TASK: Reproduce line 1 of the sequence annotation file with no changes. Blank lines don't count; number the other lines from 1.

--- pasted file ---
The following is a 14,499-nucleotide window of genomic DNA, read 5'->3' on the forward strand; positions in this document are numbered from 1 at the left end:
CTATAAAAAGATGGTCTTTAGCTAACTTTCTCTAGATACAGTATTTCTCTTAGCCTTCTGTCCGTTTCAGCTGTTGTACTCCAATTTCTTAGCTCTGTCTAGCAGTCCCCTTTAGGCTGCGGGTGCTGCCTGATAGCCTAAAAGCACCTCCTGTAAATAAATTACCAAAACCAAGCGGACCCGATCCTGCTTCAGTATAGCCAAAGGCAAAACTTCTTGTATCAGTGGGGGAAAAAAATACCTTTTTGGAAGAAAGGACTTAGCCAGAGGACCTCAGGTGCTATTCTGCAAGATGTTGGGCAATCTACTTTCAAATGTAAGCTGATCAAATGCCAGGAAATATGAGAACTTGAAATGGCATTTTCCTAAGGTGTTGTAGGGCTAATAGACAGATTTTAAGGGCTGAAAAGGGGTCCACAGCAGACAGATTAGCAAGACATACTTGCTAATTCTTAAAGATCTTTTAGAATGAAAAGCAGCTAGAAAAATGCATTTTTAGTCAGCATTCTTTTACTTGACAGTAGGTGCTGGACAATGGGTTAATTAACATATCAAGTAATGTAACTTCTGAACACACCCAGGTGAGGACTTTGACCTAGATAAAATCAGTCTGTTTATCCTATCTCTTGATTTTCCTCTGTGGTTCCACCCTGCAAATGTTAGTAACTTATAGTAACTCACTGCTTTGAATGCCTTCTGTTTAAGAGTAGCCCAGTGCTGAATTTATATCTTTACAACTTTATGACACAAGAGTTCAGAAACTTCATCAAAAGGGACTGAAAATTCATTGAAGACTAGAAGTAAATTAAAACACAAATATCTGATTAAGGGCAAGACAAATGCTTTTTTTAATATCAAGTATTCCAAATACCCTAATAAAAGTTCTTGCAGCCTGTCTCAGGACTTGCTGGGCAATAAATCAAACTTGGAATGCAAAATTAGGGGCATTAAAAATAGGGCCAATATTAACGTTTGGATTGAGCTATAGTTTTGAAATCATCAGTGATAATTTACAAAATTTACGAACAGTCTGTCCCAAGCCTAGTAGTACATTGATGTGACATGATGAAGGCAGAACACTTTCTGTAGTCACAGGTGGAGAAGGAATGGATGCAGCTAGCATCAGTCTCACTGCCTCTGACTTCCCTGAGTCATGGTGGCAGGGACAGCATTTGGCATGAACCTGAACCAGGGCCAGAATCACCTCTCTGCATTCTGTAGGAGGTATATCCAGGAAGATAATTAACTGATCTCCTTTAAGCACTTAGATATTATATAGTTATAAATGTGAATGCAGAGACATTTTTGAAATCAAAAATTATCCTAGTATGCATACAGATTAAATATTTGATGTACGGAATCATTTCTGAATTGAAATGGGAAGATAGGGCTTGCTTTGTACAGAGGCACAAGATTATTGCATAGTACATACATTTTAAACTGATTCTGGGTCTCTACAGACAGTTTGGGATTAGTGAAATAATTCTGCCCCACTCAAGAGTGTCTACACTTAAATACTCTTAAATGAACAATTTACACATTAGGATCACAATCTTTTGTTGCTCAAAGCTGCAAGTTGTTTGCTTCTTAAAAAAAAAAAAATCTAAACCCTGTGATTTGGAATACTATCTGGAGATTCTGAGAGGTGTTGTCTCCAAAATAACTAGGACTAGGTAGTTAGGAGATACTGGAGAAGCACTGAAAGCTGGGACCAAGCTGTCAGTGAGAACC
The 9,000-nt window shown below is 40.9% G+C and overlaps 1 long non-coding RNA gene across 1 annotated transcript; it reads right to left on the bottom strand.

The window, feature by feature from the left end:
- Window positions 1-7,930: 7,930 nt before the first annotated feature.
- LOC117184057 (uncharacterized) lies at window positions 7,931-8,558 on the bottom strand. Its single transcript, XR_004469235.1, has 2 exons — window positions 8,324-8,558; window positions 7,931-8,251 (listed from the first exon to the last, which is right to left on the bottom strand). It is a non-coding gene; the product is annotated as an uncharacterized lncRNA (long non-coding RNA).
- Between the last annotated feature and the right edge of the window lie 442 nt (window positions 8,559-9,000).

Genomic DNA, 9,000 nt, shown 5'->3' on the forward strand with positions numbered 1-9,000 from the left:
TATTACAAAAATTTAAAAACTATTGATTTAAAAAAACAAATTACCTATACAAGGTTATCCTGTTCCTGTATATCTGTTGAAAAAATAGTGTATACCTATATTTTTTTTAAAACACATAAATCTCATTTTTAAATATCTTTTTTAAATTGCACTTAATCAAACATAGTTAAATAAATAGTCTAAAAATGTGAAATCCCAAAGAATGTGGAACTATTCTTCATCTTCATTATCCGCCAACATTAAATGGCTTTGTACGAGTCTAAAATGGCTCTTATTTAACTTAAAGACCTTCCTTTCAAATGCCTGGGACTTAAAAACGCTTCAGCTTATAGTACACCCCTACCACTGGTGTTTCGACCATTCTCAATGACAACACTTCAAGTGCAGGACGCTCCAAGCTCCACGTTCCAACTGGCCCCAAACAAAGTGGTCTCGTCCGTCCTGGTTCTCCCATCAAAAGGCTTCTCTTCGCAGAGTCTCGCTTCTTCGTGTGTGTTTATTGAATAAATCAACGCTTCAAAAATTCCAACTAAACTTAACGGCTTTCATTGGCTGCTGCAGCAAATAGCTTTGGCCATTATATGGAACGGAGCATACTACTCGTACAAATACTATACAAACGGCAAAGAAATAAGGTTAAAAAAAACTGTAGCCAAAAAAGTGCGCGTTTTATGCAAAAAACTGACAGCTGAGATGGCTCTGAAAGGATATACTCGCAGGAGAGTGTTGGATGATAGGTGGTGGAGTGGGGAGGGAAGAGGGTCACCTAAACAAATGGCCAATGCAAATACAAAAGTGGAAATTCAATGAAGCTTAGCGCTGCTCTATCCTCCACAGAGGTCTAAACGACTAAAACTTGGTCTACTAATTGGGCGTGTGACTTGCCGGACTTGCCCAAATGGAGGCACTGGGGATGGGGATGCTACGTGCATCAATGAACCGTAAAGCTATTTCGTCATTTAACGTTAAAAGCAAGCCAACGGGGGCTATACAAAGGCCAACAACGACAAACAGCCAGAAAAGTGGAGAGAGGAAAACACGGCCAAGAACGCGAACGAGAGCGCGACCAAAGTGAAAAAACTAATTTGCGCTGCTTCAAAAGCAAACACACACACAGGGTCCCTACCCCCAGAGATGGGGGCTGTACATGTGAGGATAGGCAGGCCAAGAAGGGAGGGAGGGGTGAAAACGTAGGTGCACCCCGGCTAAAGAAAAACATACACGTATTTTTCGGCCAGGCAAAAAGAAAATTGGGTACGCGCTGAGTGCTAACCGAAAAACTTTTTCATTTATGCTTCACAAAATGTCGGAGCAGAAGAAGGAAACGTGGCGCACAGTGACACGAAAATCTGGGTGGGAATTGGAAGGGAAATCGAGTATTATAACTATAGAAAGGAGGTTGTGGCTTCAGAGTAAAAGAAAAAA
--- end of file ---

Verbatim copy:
The following is a 14,499-nucleotide window of genomic DNA, read 5'->3' on the forward strand; positions in this document are numbered from 1 at the left end: